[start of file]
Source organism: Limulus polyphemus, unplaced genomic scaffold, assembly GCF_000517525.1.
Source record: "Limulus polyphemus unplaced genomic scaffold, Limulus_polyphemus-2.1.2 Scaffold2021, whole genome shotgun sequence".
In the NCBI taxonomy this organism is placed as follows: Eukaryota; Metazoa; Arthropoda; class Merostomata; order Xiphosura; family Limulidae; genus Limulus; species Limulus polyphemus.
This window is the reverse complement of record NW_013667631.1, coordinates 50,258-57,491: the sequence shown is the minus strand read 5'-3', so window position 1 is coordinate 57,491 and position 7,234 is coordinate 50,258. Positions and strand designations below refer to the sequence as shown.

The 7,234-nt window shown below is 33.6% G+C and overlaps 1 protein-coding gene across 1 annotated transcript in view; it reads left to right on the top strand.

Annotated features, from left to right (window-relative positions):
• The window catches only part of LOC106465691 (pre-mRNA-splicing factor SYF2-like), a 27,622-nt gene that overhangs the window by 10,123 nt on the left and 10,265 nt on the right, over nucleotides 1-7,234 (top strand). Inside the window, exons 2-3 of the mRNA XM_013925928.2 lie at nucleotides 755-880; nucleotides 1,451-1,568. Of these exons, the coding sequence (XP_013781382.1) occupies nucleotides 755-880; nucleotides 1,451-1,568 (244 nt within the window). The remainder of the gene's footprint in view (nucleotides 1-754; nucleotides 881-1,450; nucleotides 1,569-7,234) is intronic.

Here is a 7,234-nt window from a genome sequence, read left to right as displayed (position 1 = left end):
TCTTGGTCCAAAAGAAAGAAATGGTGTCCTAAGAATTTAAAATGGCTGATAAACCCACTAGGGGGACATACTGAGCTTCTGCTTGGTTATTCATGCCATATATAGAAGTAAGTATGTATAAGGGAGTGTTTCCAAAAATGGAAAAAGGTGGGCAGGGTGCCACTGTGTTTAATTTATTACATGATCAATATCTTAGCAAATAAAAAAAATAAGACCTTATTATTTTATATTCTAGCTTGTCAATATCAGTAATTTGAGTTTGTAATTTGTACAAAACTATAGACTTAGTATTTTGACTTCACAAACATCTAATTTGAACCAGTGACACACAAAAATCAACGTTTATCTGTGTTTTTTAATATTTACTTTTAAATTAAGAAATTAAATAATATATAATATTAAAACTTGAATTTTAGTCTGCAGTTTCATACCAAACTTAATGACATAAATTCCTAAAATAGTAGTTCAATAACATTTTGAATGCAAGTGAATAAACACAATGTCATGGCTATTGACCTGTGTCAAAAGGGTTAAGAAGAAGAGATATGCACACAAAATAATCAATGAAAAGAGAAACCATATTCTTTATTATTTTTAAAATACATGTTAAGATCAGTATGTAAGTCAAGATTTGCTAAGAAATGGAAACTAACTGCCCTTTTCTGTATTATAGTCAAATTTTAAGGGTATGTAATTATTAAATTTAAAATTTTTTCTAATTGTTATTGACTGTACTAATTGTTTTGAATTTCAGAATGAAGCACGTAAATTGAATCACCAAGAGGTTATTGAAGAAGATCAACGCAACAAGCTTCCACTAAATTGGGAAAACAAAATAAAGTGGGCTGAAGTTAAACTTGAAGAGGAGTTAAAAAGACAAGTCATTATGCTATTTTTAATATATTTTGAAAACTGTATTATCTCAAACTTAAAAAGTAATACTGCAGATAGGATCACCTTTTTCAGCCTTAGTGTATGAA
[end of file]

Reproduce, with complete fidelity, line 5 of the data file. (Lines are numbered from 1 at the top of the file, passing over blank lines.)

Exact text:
The 7,234-nt window shown below is 33.6% G+C and overlaps 1 protein-coding gene across 1 annotated transcript in view; it reads left to right on the top strand.